The roots were grooved longitudinally in buccolingual direction with a diamond disk and split into two halves with a chisel. The sectioned specimens were observed under optical stereo microscope at 8x magnification and images were captured. The images were transferred to ImageJ image analysing software and canal area of each thirds and amount of debris present in each third were calculated. A grading system was used to score amount of debris and remaining filling material for the coronal, middle, and apical portions separately . 0: None-to-slight presence (0%–25%) of residual debris. 1: Presence of 25% to 50% of residual debris. 2: Moderate presence (50%–75%) of residual debris. 3: The entire or almost the entire surface (75%–100%).
2.5. Statistical Analysis
Statistical analysis was performed using Graph Pad Prism software. One-way ANOVA was performed to calculate the mean and standard deviation. Newman-Keuls test was done for pair-wise comparison between groups at each third of the canal separately at .
The mean and standard deviation of remaining obturating material of all groups were reported in (Table 1). There was of no statistical difference in the coronal and middle thirds of the canal between the groups.
In case of apical third of the canal, groups reinstrumented by manual technique (1 and 4) showed significant when compared to groups (reinstrumented with protaper retreatment files (3 and 6). In total the amount of remaining debris was less in groups treated with manual technique than rotary retreatment groups.
In case of time taken for the retreatment procedure, both the rotary systems took less time (Table 2) for removal of gutta-percha than manual technique.
The preferred treatment of failing endodontic cases is nonsurgical retreatment. The procedure requires the removal of the original root canal filling, further cleaning, and refilling . Removal of sealer and gutta-percha from inadequately prepared and filled root canal systems is essential in root canal retreatment because it is likely to uncover remaining necrotic tissue or bacteria that may be responsible for periapical inflammation and posttreatment disease .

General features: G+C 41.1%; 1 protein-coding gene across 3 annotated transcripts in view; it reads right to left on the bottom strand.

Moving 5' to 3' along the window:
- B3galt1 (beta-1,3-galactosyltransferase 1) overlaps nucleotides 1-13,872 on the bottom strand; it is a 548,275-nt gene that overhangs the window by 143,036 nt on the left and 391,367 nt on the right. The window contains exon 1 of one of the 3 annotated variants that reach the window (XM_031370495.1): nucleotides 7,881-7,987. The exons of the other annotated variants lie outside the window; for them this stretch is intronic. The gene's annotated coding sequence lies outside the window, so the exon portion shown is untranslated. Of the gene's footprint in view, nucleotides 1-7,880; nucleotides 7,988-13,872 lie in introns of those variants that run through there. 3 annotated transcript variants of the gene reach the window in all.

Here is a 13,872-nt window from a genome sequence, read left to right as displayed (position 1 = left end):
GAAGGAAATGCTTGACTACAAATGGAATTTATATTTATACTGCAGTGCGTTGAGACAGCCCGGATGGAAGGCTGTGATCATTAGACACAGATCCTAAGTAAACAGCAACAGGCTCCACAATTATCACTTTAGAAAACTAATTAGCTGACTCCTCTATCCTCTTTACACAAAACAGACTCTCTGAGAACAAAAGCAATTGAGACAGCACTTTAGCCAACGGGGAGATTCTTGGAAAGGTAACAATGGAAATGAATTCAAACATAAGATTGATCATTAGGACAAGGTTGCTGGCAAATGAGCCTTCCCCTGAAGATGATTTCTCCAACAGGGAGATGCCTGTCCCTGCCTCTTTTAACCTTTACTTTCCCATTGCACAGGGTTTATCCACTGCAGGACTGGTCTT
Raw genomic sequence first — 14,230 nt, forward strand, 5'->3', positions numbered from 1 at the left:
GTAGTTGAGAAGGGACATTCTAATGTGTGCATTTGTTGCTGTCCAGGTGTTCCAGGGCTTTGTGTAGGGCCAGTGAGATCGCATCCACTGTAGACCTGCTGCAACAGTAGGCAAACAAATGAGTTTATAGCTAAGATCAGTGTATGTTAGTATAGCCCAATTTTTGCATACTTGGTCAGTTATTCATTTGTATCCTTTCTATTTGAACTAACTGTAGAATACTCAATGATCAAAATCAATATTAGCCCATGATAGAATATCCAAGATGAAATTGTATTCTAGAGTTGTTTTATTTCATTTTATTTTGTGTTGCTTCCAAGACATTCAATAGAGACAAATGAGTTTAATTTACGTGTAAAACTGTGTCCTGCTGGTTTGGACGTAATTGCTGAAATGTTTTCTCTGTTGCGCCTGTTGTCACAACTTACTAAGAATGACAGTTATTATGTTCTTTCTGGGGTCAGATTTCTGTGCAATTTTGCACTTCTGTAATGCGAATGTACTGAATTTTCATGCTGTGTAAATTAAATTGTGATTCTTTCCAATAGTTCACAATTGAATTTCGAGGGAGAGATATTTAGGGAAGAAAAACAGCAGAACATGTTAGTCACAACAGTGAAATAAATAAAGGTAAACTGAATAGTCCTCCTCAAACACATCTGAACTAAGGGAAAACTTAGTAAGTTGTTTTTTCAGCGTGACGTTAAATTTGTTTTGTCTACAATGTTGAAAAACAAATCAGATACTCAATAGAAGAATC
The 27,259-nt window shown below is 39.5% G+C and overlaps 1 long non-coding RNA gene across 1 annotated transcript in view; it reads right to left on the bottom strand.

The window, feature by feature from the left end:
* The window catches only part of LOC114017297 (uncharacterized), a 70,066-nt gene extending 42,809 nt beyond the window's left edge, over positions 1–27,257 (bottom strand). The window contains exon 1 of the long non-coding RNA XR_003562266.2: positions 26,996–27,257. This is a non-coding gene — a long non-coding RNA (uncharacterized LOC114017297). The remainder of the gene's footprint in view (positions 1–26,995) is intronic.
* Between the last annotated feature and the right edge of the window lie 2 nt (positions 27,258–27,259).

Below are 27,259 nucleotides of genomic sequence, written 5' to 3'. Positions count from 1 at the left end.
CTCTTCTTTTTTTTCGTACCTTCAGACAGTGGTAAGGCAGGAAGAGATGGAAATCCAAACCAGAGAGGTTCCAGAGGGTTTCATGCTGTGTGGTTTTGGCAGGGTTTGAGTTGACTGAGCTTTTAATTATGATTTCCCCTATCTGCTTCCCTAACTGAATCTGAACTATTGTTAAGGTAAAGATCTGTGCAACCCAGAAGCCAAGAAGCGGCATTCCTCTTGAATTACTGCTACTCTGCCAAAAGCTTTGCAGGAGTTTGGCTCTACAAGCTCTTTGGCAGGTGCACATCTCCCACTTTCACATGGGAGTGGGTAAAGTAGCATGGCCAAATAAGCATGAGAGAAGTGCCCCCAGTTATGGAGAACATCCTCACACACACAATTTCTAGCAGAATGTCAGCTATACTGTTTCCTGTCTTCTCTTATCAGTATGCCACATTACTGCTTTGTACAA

It was not possible to remove all the traces of gutta-percha and sealer from the root canal walls with any of the techniques, which has also been reported in other studies [14–16]. Furthermore, in this study the manual technique for retreatment with Hedstrom files and Gates Glidden drills was found to render cleaner canals compared to Protaper and R-Endo group retreatment files.
The teeth were flattened coronally and the working length of each root canal was standardized at 18 mm so that varying lengths could not exert influence on the results, which was followed in previous study .
In current study orange oil was used as a solvent which have been reported effective and less cytotoxic than eucalyptol, xylol, chloroform, and halothane . In all the groups’ residual filling material was found to be more in apical third than middle and coronal third. This may be due to accumulation of more debris apically regardless of the protocol or material used [16, 18].
Retreatment was performed in significantly less time using two rotary retreatment systems than the manual technique which was consistent with the previous results [10, 15, 19–22]. Both the time required and remaining filling material were not statistically significant between both sealers with all the techniques.
The evaluation of remaining filling material was performed by calculating the percentage of debris in each third of the canal in relation to the canal area of each third. This method was supported and performed in previous studies to evaluate the amount of remaining filling material [10, 12]. In this method the remaining debris is visualized three dimensionally and the error is minimized compared to radiographic technique where only the two-dimensional view is possible.
The manual retreatment technique resulted in cleaner canal walls in the apical third compared with the engine-driven NiTi rotary systems. This may be due to the master apical file size selected for retreatment in this study. The master apical file size used for the manual technique was the same as the file selected for the root canal preparation, that is, no. 30, where tip size was 20 and 25 for Protaper and R-Endo retreatment files.